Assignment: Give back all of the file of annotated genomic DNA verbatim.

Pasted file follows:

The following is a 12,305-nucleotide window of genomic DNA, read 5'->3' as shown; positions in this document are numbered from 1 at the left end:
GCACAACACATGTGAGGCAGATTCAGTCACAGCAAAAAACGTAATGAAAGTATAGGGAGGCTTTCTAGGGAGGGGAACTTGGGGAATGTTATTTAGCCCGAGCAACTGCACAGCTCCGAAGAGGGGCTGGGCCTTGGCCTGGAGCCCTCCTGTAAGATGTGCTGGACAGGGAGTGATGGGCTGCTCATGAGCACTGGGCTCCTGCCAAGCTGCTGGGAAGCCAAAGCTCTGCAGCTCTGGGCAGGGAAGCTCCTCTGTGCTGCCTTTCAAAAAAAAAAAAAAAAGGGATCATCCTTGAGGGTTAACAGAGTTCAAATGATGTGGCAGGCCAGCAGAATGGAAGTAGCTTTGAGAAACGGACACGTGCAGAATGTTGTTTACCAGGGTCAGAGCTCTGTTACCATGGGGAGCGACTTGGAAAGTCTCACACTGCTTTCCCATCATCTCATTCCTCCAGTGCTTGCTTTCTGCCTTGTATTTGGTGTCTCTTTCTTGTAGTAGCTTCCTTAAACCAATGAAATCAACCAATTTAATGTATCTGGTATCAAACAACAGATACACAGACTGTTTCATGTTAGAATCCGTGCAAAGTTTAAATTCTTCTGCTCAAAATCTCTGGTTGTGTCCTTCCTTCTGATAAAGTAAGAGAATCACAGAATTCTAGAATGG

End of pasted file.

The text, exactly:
The following is a 12,305-nucleotide window of genomic DNA, read 5'->3' as shown; positions in this document are numbered from 1 at the left end:
GCACAACACATGTGAGGCAGATTCAGTCACAGCAAAAAACGTAATGAAAGTATAGGGAGGCTTTCTAGGGAGGGGAACTTGGGGAATGTTATTTAGCCCGAGCAACTGCACAGCTCCGAAGAGGGGCTGGGCCTTGGCCTGGAGCCCTCCTGTAAGATGTGCTGGACAGGGAGTGATGGGCTGCTCATGAGCACTGGGCTCCTGCCAAGCTGCTGGGAAGCCAAAGCTCTGCAGCTCTGGGCAGGGAAGCTCCTCTGTGCTGCCTTTCAAAAAAAAAAAAAAAAGGGATCATCCTTGAGGGTTAACAGAGTTCAAATGATGTGGCAGGCCAGCAGAATGGAAGTAGCTTTGAGAAACGGACACGTGCAGAATGTTGTTTACCAGGGTCAGAGCTCTGTTACCATGGGGAGCGACTTGGAAAGTCTCACACTGCTTTCCCATCATCTCATTCCTCCAGTGCTTGCTTTCTGCCTTGTATTTGGTGTCTCTTTCTTGTAGTAGCTTCCTTAAACCAATGAAATCAACCAATTTAATGTATCTGGTATCAAACAACAGATACACAGACTGTTTCATGTTAGAATCCGTGCAAAGTTTAAATTCTTCTGCTCAAAATCTCTGGTTGTGTCCTTCCTTCTGATAAAGTAAGAGAATCACAGAATTCTAGAATGG